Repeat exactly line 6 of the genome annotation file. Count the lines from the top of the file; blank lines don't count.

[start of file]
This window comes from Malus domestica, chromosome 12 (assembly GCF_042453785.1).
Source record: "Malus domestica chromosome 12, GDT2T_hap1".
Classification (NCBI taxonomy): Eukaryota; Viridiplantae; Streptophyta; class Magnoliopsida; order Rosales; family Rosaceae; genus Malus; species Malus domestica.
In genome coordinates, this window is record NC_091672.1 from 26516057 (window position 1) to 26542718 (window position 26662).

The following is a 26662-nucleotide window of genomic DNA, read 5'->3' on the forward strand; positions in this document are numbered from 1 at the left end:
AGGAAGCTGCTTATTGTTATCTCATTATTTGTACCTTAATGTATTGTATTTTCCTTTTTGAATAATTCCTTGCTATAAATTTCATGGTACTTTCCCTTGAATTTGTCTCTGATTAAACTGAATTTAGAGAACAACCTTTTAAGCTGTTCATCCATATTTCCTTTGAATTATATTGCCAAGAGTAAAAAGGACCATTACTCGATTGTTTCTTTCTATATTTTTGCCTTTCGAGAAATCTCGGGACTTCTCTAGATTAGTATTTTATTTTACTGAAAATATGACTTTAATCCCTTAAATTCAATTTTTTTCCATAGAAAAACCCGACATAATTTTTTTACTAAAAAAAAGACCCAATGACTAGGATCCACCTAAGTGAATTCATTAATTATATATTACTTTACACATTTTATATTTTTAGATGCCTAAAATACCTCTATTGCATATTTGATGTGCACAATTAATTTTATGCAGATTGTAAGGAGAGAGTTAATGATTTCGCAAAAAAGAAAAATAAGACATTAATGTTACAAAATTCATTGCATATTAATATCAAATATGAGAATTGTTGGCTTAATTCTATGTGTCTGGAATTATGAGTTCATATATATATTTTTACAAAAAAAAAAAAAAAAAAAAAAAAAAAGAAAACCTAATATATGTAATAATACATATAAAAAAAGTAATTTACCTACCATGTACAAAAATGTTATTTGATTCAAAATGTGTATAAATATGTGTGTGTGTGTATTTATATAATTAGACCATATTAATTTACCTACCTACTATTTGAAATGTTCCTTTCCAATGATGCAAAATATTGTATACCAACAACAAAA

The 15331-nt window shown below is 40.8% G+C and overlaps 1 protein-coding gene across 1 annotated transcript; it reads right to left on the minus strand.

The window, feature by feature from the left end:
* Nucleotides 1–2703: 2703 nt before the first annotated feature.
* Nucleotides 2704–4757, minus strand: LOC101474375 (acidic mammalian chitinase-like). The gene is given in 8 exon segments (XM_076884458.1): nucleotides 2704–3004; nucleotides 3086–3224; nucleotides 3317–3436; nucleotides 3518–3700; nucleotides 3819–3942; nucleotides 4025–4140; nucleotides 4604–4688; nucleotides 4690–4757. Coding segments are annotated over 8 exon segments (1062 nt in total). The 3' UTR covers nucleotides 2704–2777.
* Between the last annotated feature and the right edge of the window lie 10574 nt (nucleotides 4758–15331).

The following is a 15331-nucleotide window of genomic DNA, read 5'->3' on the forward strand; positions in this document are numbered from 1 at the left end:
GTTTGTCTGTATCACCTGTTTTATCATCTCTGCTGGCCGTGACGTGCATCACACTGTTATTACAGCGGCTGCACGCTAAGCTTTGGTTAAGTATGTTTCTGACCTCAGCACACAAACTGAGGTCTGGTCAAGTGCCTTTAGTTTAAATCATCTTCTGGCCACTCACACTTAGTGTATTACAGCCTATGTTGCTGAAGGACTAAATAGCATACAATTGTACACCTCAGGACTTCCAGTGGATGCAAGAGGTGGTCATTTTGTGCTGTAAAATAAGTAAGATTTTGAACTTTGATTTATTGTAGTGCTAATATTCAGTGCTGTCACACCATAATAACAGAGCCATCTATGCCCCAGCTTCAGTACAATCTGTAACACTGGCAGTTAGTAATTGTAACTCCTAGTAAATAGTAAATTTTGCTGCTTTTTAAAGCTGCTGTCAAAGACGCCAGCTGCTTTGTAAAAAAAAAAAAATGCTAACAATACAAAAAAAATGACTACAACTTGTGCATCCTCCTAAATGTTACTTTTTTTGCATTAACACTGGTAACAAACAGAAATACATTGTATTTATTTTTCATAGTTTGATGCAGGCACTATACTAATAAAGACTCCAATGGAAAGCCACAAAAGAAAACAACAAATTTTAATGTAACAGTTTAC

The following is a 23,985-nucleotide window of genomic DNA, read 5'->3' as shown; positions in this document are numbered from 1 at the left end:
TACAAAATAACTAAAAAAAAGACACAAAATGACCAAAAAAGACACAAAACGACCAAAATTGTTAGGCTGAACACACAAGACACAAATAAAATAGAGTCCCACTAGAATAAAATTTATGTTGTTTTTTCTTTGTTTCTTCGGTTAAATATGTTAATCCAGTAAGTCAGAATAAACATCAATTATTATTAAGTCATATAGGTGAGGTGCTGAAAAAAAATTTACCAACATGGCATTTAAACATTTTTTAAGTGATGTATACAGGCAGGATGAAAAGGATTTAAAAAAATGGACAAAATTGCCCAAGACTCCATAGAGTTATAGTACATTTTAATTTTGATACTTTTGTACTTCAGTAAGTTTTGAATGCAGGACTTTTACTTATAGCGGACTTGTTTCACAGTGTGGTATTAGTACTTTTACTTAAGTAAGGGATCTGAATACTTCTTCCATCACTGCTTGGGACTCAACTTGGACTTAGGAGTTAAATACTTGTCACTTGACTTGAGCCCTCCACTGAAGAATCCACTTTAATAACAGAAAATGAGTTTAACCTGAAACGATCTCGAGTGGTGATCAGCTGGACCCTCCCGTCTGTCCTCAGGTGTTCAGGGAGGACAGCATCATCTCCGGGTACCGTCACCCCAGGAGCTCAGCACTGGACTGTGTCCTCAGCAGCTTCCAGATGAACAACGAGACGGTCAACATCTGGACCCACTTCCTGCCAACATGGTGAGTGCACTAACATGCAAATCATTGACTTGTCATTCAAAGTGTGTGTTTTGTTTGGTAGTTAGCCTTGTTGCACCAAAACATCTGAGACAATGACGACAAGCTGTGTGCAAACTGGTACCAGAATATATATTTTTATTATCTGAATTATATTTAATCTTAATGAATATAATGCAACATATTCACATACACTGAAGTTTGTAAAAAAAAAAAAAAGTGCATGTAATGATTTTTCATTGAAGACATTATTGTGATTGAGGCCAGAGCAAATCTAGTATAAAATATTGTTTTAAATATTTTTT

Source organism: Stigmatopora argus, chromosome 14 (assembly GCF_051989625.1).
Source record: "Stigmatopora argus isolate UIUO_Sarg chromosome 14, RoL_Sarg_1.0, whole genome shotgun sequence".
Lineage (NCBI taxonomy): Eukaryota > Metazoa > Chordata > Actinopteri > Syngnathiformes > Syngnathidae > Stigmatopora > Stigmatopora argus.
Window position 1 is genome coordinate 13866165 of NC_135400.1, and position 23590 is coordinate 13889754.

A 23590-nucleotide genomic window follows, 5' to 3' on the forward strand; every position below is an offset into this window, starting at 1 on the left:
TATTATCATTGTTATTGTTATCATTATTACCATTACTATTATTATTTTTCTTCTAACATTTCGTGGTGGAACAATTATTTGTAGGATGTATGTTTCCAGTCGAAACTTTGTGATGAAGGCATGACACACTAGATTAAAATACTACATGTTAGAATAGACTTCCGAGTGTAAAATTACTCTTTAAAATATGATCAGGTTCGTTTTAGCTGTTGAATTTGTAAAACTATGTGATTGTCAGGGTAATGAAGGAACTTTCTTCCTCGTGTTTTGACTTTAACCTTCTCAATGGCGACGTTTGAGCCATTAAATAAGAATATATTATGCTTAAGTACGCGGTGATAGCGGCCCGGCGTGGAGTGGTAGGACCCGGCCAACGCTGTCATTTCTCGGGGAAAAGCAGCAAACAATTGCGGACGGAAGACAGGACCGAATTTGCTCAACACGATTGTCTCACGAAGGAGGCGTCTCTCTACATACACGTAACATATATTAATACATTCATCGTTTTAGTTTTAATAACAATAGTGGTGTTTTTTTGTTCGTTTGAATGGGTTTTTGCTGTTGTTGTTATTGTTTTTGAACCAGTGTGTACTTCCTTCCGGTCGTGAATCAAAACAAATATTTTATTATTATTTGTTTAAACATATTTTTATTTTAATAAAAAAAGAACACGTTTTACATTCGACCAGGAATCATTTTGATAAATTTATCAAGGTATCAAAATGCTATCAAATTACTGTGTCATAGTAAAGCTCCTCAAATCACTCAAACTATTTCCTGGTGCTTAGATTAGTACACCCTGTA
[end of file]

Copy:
AGGAAGCTGCTTATTGTTATCTCATTATTTGTACCTTAATGTATTGTATTTTCCTTTTTGAATAATTCCTTGCTATAAATTTCATGGTACTTTCCCTTGAATTTGTCTCTGATTAAACTGAATTTAGAGAACAACCTTTTAAGCTGTTCATCCATATTTCCTTTGAATTATATTGCCAAGAGTAAAAAGGACCATTACTCGATTGTTTCTTTCTATATTTTTGCCTTTCGAGAAATCTCGGGACTTCTCTAGATTAGTATTTTATTTTACTGAAAATATGACTTTAATCCCTTAAATTCAATTTTTTTCCATAGAAAAACCCGACATAATTTTTTTACTAAAAAAAAGACCCAATGACTAGGATCCACCTAAGTGAATTCATTAATTATATATTACTTTACACATTTTATATTTTTAGATGCCTAAAATACCTCTATTGCATATTTGATGTGCACAATTAATTTTATGCAGATTGTAAGGAGAGAGTTAATGATTTCGCAAAAAAGAAAAATAAGACATTAATGTTACAAAATTCATTGCATATTAATATCAAATATGAGAATTGTTGGCTTAATTCTATGTGTCTGGAATTATGAGTTCATATATATATTTTTACAAAAAAAAAAAAAAAAAAAAAAAAAAAGAAAACCTAATATATGTAATAATACATATAAAAAAAGTAATTTACCTACCATGTACAAAAATGTTATTTGATTCAAAATGTGTATAAATATGTGTGTGTGTGTATTTATATAATTAGACCATATTAATTTACCTACCTACTATTTGAAATGTTCCTTTCCAATGATGCAAAATATTGTATACCAACAACAAAA